The box here is nothing too fancy; just a big cavity covered by some rubber. One slight annoyance is that the front flaps of the box, which help it integrate into the shape of the stem in front of it, tend to sit out of place a bit. That is, they don't really want to stay put. Making these out of (or reinforcing with) plastic instead of rubber could cure this issue, and I'm sure it's something Scott will be working on as a rolling change at some point. As is, I'm informed that you can take a hair dryer or heat gun to these flaps to help encourage them back into shape from time to time.
With the front end all wrapped up, let's move on to the rest of the frame.
Complete Bike - Tri Mode
The Scott Plasma 5 is one of the latest generation of superbikes to feature a whole lot of integration up front. In its debut year, it was ridden to a World Championship victory by Sebastian Kienle, Scott's marquis athlete. This section shows the bike with its +45mm stem and the integrated bottle/storage unit that go with it.
Complete Bike - Low-Stack TT Mode
The Plasma 5 can also be built with a lower-stack +0mm stem for those who need a lower position. However, in this configuration is cannot use the integrated bottle or storage mode. But it's VERY clean, and I really like the look in this mode.
The Plasma 5 uses an integrated version of the Profile Design Aeria bar, and an integrated stem to match. The stem is available in the stock +45mm version, or a +0mm version that can be purchased separately, but the low version isn't compatible with the bike's integrated aero bottle.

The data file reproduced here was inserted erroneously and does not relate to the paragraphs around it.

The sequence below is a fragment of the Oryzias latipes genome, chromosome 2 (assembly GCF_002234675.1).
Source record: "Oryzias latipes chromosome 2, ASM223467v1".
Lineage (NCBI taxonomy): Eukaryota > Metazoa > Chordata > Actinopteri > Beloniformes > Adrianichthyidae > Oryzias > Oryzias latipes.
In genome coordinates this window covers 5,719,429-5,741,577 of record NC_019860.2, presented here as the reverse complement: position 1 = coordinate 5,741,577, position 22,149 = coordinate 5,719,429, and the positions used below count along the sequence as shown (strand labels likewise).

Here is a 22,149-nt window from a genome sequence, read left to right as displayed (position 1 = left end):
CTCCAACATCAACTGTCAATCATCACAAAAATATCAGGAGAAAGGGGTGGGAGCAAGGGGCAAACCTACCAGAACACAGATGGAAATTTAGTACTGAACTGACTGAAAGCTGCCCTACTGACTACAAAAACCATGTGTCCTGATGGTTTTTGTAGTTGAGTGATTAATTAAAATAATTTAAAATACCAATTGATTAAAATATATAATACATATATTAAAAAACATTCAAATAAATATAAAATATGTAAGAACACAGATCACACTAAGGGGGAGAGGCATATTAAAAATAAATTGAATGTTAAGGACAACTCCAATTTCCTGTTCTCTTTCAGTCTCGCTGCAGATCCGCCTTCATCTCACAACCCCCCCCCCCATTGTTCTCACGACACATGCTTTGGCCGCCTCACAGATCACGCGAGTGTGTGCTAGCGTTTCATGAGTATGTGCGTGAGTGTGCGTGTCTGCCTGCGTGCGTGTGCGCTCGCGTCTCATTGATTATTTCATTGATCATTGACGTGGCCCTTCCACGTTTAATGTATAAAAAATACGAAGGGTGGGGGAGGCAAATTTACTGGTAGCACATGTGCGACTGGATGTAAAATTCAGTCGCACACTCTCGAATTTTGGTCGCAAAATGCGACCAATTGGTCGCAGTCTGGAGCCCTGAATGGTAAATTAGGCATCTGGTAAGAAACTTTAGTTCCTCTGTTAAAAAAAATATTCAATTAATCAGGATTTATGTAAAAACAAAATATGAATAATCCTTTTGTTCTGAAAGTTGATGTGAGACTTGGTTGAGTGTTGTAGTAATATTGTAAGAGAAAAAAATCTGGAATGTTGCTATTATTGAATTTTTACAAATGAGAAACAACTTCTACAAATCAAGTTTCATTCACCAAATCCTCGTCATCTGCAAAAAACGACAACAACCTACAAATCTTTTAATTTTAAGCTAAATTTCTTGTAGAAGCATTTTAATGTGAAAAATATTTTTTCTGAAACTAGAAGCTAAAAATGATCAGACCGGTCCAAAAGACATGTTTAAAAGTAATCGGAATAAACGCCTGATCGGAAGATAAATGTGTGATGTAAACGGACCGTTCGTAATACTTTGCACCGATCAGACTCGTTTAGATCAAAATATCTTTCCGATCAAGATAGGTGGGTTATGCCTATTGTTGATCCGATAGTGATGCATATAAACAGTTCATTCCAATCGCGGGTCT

The integrated bottle is a very slick and usable aerodynamic feature, and something triathletes have wanted to see for years. The only real downside is that it's not compatible with the low-stack stem. The bottle has a number of somewhat difficult-to-install rubber pieces (I wish they were all just one piece), but once on the bike it's a really cool feature.
The integrated storage unit forms a perfect aero match with the rest of the front end, and has quite a lot of space to store gels, tools, tires, etc. Even better is that Scott used the industry-standard boss spacing, so that you could optionally mount any other top tube storage unit you wanted. This could be nice if you run the bike in low-stack TT mode, because then you could put on a storage box with a rounded leading edge, like some of the units from XLAB, or the carbon unit we featured from Glen Alden.
The Plasma 5 uses custom integrated TRP centerpull brakes that completely hide from the wind. These brakes are built on the Shimano Direct-Mount standard. But in an awesome and very thoughtful move, Scott also included a standard brake boss on the front of the bike. This means that if, for example, your brake gets damaged in travel, you could easily bolt on a standard brake as a last-minute replacement. In my case, I installed a TriRig Omega, which even fit underneath the aero cover after a small modification.
More shots of all the beautiful pieces of this very clever bike.